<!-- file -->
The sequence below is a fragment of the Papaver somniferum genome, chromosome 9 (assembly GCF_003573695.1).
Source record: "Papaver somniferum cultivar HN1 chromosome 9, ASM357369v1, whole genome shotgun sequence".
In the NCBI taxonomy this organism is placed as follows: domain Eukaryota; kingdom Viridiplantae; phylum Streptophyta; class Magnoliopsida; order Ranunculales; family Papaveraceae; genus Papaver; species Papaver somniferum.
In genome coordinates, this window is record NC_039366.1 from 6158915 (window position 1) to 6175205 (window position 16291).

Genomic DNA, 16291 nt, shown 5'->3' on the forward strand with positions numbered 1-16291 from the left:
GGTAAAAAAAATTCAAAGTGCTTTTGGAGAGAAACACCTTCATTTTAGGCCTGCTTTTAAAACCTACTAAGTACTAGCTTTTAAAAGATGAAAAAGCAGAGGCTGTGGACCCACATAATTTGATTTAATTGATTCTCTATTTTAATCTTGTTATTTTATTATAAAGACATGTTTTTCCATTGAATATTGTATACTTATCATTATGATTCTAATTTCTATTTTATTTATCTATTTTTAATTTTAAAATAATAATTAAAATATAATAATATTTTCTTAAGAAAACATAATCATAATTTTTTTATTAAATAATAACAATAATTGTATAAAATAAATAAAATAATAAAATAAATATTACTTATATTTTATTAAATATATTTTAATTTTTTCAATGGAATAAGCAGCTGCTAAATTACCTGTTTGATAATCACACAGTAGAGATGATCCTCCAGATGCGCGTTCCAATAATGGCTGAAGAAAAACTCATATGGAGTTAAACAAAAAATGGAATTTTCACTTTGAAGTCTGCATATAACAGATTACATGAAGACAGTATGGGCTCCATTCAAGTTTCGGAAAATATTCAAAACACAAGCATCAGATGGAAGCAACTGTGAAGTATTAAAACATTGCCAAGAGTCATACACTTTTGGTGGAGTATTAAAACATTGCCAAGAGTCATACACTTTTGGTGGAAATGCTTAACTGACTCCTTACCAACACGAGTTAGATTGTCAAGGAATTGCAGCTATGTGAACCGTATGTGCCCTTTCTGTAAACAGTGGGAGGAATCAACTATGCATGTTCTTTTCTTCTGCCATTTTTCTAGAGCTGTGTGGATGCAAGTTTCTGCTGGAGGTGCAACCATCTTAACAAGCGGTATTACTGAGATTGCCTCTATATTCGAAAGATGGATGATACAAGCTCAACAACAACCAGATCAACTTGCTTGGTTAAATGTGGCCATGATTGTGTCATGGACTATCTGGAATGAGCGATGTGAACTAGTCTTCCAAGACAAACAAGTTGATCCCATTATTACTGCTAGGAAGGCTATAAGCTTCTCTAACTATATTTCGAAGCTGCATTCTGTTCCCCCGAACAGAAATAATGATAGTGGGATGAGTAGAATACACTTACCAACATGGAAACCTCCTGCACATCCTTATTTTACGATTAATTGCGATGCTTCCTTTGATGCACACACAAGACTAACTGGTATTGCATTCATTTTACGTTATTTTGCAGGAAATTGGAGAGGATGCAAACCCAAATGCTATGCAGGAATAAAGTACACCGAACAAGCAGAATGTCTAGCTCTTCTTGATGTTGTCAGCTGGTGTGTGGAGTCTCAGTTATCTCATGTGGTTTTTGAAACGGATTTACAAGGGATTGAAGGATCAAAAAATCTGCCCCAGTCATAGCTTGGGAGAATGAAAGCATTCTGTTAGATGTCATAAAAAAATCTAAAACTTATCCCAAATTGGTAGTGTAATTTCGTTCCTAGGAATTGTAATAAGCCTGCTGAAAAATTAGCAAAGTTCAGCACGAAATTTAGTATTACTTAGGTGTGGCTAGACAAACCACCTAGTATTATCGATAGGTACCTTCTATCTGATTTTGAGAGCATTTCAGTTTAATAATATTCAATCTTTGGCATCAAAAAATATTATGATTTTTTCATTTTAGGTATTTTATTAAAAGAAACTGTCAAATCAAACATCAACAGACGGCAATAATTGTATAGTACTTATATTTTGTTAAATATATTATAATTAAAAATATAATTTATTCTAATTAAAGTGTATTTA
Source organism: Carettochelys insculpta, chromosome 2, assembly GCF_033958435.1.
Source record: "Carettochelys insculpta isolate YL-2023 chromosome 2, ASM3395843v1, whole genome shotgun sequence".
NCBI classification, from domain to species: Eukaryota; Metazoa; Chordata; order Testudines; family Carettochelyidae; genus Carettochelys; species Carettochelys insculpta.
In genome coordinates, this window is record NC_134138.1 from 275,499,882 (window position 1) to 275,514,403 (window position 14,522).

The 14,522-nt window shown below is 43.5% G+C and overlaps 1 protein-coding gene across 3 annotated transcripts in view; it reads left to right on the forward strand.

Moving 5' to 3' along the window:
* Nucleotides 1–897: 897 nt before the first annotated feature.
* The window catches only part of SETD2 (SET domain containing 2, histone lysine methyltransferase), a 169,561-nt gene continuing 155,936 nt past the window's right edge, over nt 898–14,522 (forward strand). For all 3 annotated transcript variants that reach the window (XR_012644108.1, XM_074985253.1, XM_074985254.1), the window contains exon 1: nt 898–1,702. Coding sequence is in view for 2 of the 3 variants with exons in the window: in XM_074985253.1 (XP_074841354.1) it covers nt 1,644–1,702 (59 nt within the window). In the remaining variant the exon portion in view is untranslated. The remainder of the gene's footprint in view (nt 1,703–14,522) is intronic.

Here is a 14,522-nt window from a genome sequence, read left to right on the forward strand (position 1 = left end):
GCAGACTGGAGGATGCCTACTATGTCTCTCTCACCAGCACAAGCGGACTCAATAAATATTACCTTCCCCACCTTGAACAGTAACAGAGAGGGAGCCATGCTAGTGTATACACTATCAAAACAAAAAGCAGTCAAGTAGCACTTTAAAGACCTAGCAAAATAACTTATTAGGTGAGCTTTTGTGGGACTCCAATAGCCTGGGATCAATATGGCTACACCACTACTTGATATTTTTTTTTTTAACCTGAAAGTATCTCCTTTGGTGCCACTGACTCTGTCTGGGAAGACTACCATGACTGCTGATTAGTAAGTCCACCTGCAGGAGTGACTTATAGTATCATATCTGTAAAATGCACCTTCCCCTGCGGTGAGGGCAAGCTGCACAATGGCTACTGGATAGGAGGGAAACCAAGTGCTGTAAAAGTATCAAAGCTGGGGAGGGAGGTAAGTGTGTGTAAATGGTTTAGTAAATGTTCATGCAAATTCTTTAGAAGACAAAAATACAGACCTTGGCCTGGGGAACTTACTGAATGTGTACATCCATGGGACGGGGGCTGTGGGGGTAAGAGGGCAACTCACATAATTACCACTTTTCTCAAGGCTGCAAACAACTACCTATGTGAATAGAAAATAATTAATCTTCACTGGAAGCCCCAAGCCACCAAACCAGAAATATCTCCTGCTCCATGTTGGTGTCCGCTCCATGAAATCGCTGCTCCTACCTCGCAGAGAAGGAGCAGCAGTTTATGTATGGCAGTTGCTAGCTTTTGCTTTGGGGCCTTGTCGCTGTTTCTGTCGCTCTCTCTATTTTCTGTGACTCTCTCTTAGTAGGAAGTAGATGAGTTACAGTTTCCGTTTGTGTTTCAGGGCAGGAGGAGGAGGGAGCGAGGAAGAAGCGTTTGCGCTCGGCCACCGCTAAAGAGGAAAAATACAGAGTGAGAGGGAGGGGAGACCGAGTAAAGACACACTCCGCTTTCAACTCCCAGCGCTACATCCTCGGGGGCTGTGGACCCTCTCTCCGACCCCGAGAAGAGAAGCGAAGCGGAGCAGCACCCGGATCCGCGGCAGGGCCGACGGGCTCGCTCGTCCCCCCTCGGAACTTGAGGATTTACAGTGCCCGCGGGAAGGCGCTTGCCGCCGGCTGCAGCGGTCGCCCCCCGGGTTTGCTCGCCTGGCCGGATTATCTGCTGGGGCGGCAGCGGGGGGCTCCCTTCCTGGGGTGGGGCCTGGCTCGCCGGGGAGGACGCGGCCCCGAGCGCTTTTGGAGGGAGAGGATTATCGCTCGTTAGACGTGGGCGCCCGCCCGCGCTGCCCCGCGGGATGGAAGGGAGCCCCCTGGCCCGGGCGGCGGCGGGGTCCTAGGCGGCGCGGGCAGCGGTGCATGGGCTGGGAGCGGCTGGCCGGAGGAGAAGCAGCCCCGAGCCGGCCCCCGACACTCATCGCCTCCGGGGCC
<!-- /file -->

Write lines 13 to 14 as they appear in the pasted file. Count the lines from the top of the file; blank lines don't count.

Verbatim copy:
* Nucleotides 1–897: 897 nt before the first annotated feature.
* The window catches only part of SETD2 (SET domain containing 2, histone lysine methyltransferase), a 169,561-nt gene continuing 155,936 nt past the window's right edge, over nt 898–14,522 (forward strand). For all 3 annotated transcript variants that reach the window (XR_012644108.1, XM_074985253.1, XM_074985254.1), the window contains exon 1: nt 898–1,702. Coding sequence is in view for 2 of the 3 variants with exons in the window: in XM_074985253.1 (XP_074841354.1) it covers nt 1,644–1,702 (59 nt within the window). In the remaining variant the exon portion in view is untranslated. The remainder of the gene's footprint in view (nt 1,703–14,522) is intronic.